Sunday, May 22, 2011


I've had cats my whole life.  I really can't imagine life without them...though I don't have to imagine it because I lived through it for four years.  Spouse is allergic to the long haired type beast and we thought that meant he couldn't tolerate any type beast in the house.  I loved him so I was willing (or so I thought) to do without something that had been a major part of my life since I was five.  Bad idea.

Those four years were difficult - two very VERY different people trying to come to grips with marriage and home ownership and careers and all the little landmines those things entail.  Then, as if all that wasn't hard enough, we started trying to get pregnant and within three years of "I do" we were on that wonderful roller coaster called infertility treatments.  Maybe you've heard of it?  Get something done, chug up that long, long rise waiting, waiting, scared but excited, reach the top, have a test, and ... BAM you're whizzing down into tears and misery.  Then you get another treatment, start chugging back up the rise...well, you get the idea.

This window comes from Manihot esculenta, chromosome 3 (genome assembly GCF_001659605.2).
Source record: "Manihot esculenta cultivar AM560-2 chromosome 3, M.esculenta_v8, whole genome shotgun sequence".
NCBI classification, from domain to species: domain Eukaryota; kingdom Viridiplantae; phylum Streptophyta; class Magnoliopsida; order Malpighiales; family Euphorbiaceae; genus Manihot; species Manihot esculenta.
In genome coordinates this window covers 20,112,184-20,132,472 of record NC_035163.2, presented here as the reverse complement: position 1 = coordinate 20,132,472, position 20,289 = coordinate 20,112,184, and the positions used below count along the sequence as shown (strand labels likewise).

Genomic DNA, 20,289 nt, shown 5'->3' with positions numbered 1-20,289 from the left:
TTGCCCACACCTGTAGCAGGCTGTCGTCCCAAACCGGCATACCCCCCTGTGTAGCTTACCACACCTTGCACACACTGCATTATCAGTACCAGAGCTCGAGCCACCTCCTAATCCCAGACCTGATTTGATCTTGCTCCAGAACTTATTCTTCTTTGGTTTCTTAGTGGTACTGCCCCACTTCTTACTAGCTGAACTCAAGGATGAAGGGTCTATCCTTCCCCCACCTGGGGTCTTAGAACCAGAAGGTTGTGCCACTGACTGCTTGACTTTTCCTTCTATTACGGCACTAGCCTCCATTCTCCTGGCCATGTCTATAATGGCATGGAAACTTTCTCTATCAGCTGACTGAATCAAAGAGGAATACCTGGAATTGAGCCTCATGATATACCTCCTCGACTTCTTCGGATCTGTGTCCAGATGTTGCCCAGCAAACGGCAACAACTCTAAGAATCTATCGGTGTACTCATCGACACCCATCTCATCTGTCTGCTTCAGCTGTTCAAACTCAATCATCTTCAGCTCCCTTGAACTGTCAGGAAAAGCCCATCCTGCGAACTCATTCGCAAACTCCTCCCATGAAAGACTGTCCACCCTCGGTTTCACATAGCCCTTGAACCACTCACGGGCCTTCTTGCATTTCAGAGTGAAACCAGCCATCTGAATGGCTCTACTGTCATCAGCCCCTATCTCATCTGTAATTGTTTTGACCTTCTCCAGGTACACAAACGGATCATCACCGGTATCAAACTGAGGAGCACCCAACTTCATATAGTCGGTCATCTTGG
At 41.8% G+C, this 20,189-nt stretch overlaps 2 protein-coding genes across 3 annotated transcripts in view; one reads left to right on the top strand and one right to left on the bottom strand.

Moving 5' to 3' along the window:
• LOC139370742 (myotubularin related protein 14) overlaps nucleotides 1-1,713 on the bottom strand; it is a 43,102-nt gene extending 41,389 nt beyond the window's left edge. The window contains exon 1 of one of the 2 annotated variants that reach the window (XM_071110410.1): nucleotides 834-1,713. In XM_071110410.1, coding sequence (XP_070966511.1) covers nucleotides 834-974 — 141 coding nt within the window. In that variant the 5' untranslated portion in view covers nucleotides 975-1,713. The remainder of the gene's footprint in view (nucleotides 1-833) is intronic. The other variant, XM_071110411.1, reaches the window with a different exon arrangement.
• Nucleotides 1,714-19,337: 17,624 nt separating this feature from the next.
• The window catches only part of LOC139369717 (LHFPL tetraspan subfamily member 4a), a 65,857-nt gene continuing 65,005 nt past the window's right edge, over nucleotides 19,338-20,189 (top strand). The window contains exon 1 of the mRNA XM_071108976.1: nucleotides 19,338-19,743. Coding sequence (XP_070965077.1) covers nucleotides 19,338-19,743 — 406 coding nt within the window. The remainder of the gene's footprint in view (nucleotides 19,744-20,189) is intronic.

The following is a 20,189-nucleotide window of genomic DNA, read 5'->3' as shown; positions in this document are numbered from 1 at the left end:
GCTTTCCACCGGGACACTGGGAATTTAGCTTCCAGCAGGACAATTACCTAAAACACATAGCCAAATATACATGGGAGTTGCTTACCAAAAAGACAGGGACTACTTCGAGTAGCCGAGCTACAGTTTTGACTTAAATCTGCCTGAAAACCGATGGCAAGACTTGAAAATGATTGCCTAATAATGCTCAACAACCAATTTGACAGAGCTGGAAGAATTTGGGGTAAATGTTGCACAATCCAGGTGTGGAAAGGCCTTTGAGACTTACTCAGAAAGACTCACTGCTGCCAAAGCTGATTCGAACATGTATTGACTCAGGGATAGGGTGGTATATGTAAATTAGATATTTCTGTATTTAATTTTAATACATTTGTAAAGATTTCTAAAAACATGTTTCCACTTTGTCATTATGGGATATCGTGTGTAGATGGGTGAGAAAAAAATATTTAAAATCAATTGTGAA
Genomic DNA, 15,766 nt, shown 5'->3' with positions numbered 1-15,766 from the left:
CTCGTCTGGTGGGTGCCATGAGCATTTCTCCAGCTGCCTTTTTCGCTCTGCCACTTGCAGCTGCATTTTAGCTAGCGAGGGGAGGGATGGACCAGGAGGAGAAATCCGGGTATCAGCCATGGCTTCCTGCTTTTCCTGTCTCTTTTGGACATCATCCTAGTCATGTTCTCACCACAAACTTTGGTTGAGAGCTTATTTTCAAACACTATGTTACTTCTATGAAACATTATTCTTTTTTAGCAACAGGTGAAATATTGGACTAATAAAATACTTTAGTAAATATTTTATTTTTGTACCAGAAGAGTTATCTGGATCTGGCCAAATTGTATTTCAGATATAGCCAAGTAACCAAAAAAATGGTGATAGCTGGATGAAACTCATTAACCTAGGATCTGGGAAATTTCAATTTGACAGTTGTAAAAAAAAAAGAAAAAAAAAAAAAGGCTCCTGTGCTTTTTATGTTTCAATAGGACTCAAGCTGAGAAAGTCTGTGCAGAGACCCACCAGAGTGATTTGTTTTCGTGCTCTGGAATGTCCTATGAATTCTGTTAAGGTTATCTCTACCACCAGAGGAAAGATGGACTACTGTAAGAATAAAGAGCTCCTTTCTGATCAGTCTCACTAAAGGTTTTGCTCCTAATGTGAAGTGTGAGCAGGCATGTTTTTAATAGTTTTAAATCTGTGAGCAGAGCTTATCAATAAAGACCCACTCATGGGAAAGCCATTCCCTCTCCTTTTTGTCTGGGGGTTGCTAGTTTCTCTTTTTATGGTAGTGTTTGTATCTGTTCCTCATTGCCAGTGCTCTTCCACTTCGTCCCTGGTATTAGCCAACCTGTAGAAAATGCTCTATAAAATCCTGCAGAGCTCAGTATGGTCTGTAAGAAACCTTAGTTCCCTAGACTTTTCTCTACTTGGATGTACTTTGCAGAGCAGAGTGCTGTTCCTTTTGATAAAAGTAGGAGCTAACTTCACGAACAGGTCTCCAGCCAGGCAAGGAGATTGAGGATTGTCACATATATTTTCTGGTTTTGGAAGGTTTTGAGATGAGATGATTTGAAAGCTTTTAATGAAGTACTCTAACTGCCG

Somewhere in the middle of that, a friend and I were at a garden center.  A little black cat trotted out from behind some bushes and my friend said, "There you are!  This is the one I've been telling you about.  He's SUCH a sweetie!"  The little cat came right up on the tip of my shoe, meowing as if I was his long lost cousin from Nebraska, and when I scooped him up in my arms - because he WAS so darned sweet - he rubbed his face against my breast and started to purr...and I was lost.  Then, I literally could not put him down, because each time I tried he would start climbing up my leg. I stood there, my heart breaking because I knew, KNEW I could not bring this little stray home.  That's when fate intervened in the person of a nasty young worker walking by who said, "You guys want that cat, you better take him.  I'm dumping him in the desert tonight.  Can't have him hanging around here, we'll get in trouble."